in my first post, i referenced the lancet's series on health in south africa. the third article in this series explores the epidemics of HIV and TB in the country: "in 2007, south africa, with 0.7% of the world's population, had 17% of the global burden of HIV infection." when i talk about rounds at edendale and suggest most patients have HIV, i'm not exaggerating. particularly in kwazulu-natal province, the prevalence is astronomically high, and this has had major, major implications in all aspects of healthcare (including the previously discussed concomitant TB co-epidemic). the province of kwazulu-natal has been disproportionately affected which undoubtedly has much to do with the large population of black Africans here living in poverty, an unfortunate, ongoing after-effect of the apartheid government.
how did this happen? the early history of HIV in this country is not dissimilar from the US: although the early epidemic was focused in groups of men who have sex with men, IV drug users, and those requiring blood transfusions, in the late 1980s and early 1990s, there was an exponential increase by heterosexual transmission. in south africa, from 1990 to 1994 alone, the prevalence in pregnant women went from 0.8% to 7.6% -- which further climbed to 20.5% in 2000, 24.8% in 2001, and 30.2% in 2005. unfortunately, under the apartheid government (finally dissolved in 1994), HIV was stigmatized and labelled a "black disease." both the lack of education and the "migrant worker" lifestyle of much of the poorer black African population was implicated in the rapid spread (multiple partnerships). little was done by the south african government to control the epidemic during this time; their response has been described as being "marked by denial, lack of political will, and poor implementation of polices and programmes." it wasn't until 2003 that the government began to provide antiretroviral therapy in the public health sector. despite this, by 2006, mortality from HIV exceeded the incidence -- and south african life expectancy had decreased by almost 20 years.
despite all of this, efforts are underway in an attempt to make a dent in this epidemic. huge scale-ups in condom distribution and education, HIV testing and counseling, and education about and adherence to treatment have been prioritized. standardized regimens have been created and are available almost everywhere patients are seen. today i had the pleasure of spending time in the "communicable diseases center" or HIV clinic (the name remains from a time when the disease was much more stigmatized), where there were two doctors available to see the 128 patients scheduled for routine visits to have their ARVs refilled.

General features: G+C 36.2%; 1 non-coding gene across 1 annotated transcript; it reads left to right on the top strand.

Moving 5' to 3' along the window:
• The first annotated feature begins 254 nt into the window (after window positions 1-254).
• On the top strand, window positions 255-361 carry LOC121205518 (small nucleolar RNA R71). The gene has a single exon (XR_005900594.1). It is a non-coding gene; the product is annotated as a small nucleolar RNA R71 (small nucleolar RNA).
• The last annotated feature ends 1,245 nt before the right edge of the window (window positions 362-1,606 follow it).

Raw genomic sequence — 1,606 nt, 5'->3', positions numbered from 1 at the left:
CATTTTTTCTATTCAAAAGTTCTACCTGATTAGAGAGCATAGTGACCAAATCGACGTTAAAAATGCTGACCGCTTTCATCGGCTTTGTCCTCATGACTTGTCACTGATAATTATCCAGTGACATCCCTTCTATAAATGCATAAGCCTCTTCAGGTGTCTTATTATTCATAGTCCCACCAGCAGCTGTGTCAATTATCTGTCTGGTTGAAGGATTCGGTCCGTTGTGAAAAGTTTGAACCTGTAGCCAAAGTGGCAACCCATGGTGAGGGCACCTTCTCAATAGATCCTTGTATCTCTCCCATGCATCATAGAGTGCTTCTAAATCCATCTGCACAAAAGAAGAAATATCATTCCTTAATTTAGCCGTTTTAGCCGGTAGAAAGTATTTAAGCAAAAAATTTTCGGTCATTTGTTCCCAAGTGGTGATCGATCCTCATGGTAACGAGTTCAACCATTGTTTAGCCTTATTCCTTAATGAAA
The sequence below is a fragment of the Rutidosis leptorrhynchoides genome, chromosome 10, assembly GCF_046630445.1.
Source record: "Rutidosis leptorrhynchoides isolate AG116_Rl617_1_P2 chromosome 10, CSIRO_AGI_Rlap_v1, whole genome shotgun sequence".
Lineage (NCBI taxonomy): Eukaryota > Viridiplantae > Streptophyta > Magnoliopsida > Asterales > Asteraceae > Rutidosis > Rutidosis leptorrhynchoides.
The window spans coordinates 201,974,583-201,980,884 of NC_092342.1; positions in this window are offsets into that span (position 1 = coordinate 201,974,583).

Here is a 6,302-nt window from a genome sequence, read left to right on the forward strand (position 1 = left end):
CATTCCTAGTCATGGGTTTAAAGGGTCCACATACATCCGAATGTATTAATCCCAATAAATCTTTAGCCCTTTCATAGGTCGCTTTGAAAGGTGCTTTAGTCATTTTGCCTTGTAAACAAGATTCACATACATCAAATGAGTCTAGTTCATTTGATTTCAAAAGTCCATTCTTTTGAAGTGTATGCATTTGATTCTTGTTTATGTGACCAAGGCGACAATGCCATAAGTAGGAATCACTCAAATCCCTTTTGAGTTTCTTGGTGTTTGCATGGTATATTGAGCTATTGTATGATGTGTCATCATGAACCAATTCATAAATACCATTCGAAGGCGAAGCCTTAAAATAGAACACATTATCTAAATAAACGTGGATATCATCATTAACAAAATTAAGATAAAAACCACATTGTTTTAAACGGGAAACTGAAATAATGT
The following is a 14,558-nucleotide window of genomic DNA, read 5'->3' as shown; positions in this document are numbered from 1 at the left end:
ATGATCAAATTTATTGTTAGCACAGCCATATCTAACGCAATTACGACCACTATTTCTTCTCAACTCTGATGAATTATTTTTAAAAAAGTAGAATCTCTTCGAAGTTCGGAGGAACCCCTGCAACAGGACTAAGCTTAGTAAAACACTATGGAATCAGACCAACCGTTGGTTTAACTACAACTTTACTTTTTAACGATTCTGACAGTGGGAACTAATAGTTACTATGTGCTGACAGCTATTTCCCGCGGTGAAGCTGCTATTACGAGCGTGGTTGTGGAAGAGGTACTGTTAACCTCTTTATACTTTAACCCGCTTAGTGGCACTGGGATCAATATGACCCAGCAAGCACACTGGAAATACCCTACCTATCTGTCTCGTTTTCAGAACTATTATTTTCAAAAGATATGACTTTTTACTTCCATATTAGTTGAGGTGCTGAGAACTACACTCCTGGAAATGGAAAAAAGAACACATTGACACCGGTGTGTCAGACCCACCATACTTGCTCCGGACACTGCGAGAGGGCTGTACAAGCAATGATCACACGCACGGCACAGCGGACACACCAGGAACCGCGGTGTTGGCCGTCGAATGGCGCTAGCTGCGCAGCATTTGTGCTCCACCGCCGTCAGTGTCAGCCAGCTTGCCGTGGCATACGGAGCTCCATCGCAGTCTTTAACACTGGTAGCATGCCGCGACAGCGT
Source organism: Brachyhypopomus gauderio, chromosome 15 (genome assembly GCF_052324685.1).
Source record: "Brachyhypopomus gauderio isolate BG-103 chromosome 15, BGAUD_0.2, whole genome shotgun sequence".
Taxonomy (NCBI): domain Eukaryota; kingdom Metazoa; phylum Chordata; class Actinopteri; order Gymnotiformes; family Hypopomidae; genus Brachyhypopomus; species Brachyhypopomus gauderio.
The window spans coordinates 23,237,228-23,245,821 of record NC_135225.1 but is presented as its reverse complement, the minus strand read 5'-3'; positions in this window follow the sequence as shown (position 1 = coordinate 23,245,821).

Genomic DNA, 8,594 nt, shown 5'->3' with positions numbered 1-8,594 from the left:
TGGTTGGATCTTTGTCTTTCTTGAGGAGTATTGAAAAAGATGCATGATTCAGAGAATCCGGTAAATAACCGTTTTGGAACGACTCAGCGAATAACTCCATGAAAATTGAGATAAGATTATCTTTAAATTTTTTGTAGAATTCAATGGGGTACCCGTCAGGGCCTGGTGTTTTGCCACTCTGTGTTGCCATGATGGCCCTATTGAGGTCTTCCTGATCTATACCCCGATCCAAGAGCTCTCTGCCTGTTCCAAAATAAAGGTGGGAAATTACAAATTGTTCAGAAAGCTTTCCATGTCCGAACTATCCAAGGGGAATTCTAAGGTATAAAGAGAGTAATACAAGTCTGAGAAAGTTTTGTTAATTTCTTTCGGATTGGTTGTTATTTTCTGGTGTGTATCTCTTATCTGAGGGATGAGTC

|these boxes with free packets of condoms can be found as frequently as purell dispensers at US hospitals.|
|clinics and hospitals (including edendale) are sites where people can get tested.|
|the standardized ARV regimens available for free through the government.|
so, back to the survey. one of the biggest headlines: prevalence in the overall population of south africa had climbed from 10.6% in 2008 to 12.2% in 2012. young black African women accounted for the highest burden of disease (in ages 30-34, 36% are infected) followed closely by their male counterparts (in ages 35-39, 28.8% are infected). you guys, this is essentially 1 in 3 people. the survey also turned up that self-reported condom use had significantly decreased since the prior survey in 2008 -- in fact, more than half of all respondents reported never having used a condom. again, the burden was found to be highest in kwazulu-natal province. despite all this discouragement, the increased prevalence of disease in the population was felt to be in part due to new infections, but also secondary to the scale-up of the ARV programs allowing for more people to live longer with the infection. the report cited that access to ARVs has actually doubled since 2008.
so what does this all mean? in short, south africa is drowning in HIV. it's no secret that years of apartheid, denialism, and lack of government initiative for controlling the spread has left the country and its most vulnerable population miserably behind in this battle. programs are now in place to better educate and treat those infected, however these are still far from adequate.
despite all i've said, i've had the pleasure of meeting and working alongside dozens of highly-motivated, compassionate health-care workers at edendale who focus on chipping away at the epidemic by taking care of one patient at a time. in HIV clinic today, i met two dedicated doctors and a handful of their nursing counterparts who work tirelessly not only to prescribe medications, but also to provide ongoing education. theoretically, we all expect this, however watching it play out in practice, especially against such a formidable epidemic, is absolutely inspiring. what an eye-opening, challenging, valuable experience this has been.
until next time,
Salim S Abdool Karim, Gavin J Churchyard, Quarraisha Abdool Karim, Stephen D Lawn. (2009) Health in South Africa 3: HIV infection and tuberculosis in South Africa: an urgent need to escalate the public health response. Lancet; 374: 921–33.
Shisana, O, Rehle, T, Simbayi LC, Zuma, K, Jooste, S, Zungu N, Labadarios, D, Onoya, D et al. (2014) South African National HIV Prevalence, Incidence and Behaviour Survey, 2012. Cape Town, HSRC Press.